The other day I was reading the post IT runs on Java 8 by Vicki Boykis. From the post:
In today’s online economy where thousands of developers are online, the person whose voice is the loudest gets the most weight. The loudest people aren’t going to be those working with legacy systems. (Unless you’re doing something extremely new).
This piece of the puzzle is the one that worries me the most. What I’m worried about is that places like Hacker News, r/programming, the tech press, and conferences expose us to a number of tech-forward biases about our industry that are overenthusiastic about the promises of new technology without talking about tradeoffs. That the loudest voices get the most credibility, and, that, as a result, we are listening to complicated set-ups and overengineering systems of distributed networking and queues and serverless and microservices and machine learning platforms that our companies don’t need, and that most other developers that pick up our work can’t relate to, or can even work with.
I’ve spoken and written about it at length, but, most times, easier is best.
And, if the tech is, in fact old and outdated, and the tradeoff from replacing it is lower than the tradeoff of keeping it, we shouldn’t be jumping to replace it with the latest and greatest. While we should evaluate new tools evenhandedly, most times, Postgres works just fine.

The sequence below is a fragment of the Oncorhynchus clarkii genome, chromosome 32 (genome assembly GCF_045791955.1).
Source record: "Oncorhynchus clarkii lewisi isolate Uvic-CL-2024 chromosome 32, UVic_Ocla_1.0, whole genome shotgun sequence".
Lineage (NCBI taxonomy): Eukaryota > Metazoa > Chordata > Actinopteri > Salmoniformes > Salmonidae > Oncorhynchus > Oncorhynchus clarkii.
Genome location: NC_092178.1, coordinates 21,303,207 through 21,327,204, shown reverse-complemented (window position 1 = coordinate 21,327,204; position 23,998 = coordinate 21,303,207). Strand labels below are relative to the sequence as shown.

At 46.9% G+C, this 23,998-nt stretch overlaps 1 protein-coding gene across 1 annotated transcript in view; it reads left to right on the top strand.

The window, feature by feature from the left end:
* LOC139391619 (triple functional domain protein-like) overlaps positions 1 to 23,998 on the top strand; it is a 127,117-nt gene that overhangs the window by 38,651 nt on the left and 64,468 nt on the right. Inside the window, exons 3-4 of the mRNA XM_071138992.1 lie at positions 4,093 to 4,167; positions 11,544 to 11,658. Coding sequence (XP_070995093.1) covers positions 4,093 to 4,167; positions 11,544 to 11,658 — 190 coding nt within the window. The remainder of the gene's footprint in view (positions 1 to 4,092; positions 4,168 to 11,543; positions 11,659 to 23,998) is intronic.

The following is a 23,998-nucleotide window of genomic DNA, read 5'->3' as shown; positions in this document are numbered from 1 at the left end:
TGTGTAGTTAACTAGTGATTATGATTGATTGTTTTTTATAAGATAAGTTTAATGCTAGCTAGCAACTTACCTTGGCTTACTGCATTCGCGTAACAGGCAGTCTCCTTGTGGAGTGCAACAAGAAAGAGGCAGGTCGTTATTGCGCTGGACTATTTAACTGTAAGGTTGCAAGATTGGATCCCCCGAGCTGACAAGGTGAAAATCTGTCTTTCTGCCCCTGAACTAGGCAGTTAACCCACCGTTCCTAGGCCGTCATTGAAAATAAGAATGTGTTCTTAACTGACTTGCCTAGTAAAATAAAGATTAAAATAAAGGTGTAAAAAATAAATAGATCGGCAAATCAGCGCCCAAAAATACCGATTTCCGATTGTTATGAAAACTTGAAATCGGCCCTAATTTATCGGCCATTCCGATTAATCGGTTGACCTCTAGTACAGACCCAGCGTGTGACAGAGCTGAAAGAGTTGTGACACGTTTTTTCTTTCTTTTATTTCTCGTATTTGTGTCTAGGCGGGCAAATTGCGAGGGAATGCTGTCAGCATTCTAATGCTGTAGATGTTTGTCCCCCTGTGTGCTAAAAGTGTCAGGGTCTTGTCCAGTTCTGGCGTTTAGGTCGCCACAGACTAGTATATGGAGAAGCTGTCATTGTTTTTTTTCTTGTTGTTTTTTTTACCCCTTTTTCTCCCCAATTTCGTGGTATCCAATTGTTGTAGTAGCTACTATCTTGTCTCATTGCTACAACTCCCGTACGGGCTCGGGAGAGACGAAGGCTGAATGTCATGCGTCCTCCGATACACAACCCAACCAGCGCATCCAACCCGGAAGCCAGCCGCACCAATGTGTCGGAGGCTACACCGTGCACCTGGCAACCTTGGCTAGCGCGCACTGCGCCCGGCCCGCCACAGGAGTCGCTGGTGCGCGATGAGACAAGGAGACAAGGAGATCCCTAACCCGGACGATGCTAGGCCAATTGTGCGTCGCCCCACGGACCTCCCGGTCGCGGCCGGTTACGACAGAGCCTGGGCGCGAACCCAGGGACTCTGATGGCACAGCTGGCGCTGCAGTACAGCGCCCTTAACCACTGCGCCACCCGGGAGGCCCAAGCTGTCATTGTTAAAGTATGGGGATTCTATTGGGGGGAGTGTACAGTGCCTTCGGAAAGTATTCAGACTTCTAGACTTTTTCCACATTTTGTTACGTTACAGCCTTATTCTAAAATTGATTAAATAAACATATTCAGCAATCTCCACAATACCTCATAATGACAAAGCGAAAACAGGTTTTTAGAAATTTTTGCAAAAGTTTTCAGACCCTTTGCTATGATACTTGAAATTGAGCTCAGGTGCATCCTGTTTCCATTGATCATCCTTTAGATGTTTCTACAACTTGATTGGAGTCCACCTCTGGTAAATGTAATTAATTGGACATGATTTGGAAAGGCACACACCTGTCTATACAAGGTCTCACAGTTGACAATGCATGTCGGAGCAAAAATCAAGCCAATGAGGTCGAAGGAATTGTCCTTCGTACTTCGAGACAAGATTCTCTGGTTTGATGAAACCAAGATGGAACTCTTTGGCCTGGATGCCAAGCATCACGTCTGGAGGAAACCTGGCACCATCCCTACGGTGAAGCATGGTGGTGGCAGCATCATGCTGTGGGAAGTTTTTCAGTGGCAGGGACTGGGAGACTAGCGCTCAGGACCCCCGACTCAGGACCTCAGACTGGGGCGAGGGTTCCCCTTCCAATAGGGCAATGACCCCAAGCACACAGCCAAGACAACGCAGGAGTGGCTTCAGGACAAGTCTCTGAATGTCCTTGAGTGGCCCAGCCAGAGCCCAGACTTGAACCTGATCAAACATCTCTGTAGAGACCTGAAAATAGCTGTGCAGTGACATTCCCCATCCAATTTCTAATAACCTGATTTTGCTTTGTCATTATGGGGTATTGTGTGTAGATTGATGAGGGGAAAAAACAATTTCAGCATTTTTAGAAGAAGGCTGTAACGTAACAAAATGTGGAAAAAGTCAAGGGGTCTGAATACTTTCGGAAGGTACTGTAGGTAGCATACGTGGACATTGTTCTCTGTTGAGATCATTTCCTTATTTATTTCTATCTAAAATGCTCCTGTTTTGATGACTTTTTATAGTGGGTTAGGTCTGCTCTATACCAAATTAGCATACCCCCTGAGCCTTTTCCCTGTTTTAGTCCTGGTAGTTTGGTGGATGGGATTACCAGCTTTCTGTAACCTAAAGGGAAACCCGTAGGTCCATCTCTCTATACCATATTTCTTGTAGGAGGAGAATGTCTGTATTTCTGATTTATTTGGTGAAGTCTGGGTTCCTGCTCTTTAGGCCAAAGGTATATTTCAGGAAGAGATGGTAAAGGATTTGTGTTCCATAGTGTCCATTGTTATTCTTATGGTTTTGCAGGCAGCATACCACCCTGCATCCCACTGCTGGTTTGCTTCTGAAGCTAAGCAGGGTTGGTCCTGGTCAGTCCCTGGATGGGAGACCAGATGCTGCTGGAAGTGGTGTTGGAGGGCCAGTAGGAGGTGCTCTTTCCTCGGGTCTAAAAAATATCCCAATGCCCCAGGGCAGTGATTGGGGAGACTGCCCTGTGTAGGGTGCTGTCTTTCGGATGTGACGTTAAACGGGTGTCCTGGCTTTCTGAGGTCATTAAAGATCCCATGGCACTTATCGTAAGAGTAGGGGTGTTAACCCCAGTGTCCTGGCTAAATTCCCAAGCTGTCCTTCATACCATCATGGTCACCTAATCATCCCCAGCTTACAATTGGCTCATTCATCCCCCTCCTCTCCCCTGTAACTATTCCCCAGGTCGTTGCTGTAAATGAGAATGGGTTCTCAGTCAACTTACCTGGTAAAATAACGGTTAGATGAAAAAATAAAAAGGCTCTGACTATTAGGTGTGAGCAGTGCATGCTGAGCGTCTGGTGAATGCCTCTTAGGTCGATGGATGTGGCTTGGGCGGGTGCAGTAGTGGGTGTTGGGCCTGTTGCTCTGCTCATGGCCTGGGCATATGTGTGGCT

For better or worse, the world still runs on Excel, Java 8, and Sharepoint, and I think it’s important for us as technology professionals to remember and be empathetic of that.
In a sense, it really spoke to me. I have spent countless hours in situations where the current environment were “handcuffed” as it were to tech that had, at the surface, seemed like it had lived past its prime.
Or had it?
Many instances–public sector especially–are not by any means cutting edge. The utility sector, for instance, in many instances utilizes a de facto serial standard since 1979 that is (by itself) highly succeptible to man-in-the-middle attacks and is very limited in what data it can hold. Other cases it’s a matter of needing to get something out the door as fast as possible. One of my contracts involved an organization that needed an in-house web-based ERP yesterday. (They already utilized an ERP system from Infor that ran on an AS/400 but it was unable to effectively meet the requirements of the vendors for product listing and RPG IV programmers cost a buttload).